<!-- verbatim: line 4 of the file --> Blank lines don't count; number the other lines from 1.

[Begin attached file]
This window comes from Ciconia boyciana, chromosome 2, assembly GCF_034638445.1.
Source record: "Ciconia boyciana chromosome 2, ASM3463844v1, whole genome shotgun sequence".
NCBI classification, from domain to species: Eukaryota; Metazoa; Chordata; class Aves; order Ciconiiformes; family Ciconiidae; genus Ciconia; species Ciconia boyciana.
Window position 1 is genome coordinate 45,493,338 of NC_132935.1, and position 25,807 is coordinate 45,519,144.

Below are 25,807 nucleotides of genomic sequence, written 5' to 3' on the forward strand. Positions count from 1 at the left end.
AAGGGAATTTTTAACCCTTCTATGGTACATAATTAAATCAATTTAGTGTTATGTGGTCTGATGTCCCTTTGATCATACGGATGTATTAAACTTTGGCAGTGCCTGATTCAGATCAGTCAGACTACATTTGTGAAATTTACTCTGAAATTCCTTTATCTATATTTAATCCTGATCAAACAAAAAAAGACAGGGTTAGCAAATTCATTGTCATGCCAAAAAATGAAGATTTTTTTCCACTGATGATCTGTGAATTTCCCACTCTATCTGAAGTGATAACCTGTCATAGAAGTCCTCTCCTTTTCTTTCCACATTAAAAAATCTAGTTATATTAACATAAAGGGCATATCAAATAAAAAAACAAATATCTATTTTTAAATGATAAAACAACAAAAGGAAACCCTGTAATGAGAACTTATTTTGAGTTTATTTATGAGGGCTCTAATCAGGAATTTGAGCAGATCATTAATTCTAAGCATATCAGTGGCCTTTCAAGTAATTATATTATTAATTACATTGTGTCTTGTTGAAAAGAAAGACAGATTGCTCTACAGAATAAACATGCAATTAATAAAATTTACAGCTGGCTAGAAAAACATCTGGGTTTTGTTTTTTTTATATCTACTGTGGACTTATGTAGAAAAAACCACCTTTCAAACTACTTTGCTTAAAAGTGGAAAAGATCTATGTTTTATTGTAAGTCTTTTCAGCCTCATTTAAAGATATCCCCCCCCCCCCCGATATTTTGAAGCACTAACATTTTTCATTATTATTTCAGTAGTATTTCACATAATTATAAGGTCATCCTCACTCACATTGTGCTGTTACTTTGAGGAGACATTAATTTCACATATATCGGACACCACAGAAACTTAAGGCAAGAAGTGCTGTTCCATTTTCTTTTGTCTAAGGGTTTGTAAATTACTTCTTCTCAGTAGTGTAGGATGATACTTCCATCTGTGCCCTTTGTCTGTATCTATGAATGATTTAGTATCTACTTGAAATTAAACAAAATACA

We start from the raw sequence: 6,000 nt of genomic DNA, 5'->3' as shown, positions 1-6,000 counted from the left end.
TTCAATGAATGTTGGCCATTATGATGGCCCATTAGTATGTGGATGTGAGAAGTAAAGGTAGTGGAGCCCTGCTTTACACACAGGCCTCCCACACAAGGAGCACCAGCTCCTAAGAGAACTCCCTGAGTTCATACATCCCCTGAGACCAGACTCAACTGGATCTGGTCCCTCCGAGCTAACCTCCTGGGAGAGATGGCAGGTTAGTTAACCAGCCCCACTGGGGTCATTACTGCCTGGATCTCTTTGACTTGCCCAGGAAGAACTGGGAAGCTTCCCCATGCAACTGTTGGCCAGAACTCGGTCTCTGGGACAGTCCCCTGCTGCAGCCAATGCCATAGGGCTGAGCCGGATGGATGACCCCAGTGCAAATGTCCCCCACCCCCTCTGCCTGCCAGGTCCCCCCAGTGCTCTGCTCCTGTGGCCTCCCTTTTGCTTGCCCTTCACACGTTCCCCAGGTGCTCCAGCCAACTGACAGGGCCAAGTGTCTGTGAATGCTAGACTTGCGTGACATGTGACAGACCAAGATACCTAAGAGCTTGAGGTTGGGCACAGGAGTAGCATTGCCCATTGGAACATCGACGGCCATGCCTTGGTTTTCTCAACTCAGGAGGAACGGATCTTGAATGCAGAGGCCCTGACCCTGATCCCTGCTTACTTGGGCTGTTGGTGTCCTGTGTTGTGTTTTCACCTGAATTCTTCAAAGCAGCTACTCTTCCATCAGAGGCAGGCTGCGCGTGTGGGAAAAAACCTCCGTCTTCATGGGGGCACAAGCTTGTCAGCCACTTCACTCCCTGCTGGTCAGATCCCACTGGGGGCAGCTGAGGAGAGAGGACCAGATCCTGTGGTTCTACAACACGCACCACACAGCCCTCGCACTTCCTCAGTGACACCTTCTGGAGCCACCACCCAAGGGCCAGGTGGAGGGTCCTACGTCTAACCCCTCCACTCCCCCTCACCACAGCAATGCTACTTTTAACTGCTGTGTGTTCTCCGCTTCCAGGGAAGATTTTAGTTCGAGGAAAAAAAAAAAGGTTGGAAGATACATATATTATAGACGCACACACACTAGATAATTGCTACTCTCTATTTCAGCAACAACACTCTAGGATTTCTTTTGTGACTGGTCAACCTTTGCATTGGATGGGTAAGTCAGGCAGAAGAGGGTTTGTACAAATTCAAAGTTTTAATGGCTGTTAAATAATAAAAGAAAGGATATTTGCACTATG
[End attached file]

Window position 1 is genome coordinate 45,493,338 of NC_132935.1, and position 25,807 is coordinate 45,519,144.